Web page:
Viking fun? Benover, near Yalding is a picturesque low-lying village South West of the town of Maidstone in Kent, South East England.
Once a proud market town, it survived regular floods and from 1510 to 1666 was four times decimated by the plague. It recovered in time building on the profitable wool trade and today you can experience that history at the campsite behind the ancient Woolpack Inn.
The 17th Century In has undoubtedly been the perfect setting for many real or imagined unsavoury happenings over the last four-hundred years, but the most recent incident will surely, in time, gain almost legendary status.
All we know so far is that there was a couple enjoying the peace and quiet of the £12 per night campsite, having the entire field to themselves. With the privacy this afforded it seems they were encouraged to practise their hobby of Viking re-enactment.
Today it is possible to spend quite the fortune on pretending to be a Norse warrior with swords sold on the Internet from less than £40 all the way up to thousands. Many of them are simply dress swords, made for show and not for dragon slaying, however many can be sharpened and are, quite simply, dangerous.
This became all too apparent when the big bearded Benover camper began practising his swordplay and accidentally caught his partner with his blade. The sword was said to have sliced her neck, causing a life-threatening injury.
The Kent, Sussex and Surrey Air Ambulance confirmed they had received a call at 5pm on the 12th July to attend an accidental injury. Ambulance crews also attended along with critical care paramedics. The un-named woman was then transferred by road to Kings College Hospital in London.
A witness reported seeing the woman being given a blood transfusion at the scene before she was taken away to hospital. The injuries she sustained were confirmed as serious and life threatening by an ambulance service spokesperson.
“The air ambulance team joined our crews to help treat the patient en-route to hospital.” They said.
Locals were shocked at the news as Vikings have never been a common sight in the village, but were heartened to hear that the woman was making good progress in hospital and would likely make a full recovery thanks to the efforts of the emergency services.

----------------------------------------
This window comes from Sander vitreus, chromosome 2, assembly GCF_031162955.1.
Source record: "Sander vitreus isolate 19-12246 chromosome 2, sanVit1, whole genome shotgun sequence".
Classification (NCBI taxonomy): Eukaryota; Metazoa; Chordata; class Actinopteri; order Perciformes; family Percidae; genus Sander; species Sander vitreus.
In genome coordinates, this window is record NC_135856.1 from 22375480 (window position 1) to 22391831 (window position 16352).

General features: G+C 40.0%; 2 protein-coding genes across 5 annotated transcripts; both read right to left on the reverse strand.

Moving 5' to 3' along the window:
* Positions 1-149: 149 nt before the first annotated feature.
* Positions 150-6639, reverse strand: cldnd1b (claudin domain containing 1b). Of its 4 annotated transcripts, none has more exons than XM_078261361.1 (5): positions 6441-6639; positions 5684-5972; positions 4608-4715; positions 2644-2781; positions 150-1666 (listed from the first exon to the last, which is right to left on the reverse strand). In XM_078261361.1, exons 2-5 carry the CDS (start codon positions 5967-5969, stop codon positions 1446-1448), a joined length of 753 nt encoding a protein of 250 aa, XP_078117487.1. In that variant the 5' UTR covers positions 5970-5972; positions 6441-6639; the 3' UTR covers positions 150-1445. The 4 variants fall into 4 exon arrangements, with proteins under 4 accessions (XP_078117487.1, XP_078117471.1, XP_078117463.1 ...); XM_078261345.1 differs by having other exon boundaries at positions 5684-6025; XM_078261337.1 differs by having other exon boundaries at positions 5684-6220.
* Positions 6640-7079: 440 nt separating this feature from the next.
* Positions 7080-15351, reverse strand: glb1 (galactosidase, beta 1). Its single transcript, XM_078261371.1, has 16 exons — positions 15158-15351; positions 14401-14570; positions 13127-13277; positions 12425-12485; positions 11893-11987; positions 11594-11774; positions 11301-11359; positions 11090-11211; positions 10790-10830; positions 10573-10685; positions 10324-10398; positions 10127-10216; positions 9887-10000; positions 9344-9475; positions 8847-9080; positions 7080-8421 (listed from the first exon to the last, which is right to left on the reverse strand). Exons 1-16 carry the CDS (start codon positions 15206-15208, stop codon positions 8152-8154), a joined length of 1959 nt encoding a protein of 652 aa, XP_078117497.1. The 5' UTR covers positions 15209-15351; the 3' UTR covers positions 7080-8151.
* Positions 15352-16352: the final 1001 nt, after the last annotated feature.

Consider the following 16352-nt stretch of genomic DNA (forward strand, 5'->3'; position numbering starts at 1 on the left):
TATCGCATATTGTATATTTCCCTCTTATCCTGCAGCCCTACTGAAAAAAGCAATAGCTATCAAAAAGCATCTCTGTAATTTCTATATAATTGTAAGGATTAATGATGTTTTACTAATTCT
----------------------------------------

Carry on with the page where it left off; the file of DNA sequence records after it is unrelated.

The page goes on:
One man, who didn’t want to give his name, confirmed he was quietly reading a newspaper when his reverie was interrupted by the noise of a helicopter hovering overhead and a police cars siren as it raced into the village.
“(I) poked my head out the front and saw the sirens,” he said, “I’ve heard it was an accident involving a sword but that’s about it.”
A local woman, who also wished to remain nameless, but lives close by the historic 17th Century inn said, “I don’t know them but the man who lives in the caravan has a great big beard like a Viking. It’s a wonder how she didn’t die there and then.”
A spokesperson for the pub declined to expand on the comments made by the locals referring to the incident as a ‘private matter.’
Viking re-enactment societies have been popular in the UK for more than forty years. The Vikings group was formed in 1971 and boasts more than 1500 members across the globe. A registered charity they are often called upon to visit schools to help children understand the contributions that the Scandinavian adventurers made to history and society.
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They are experts at combat displays and accidents are rare. The society also works with the media, film and television and support historical events showcasing the early medieval European way of life.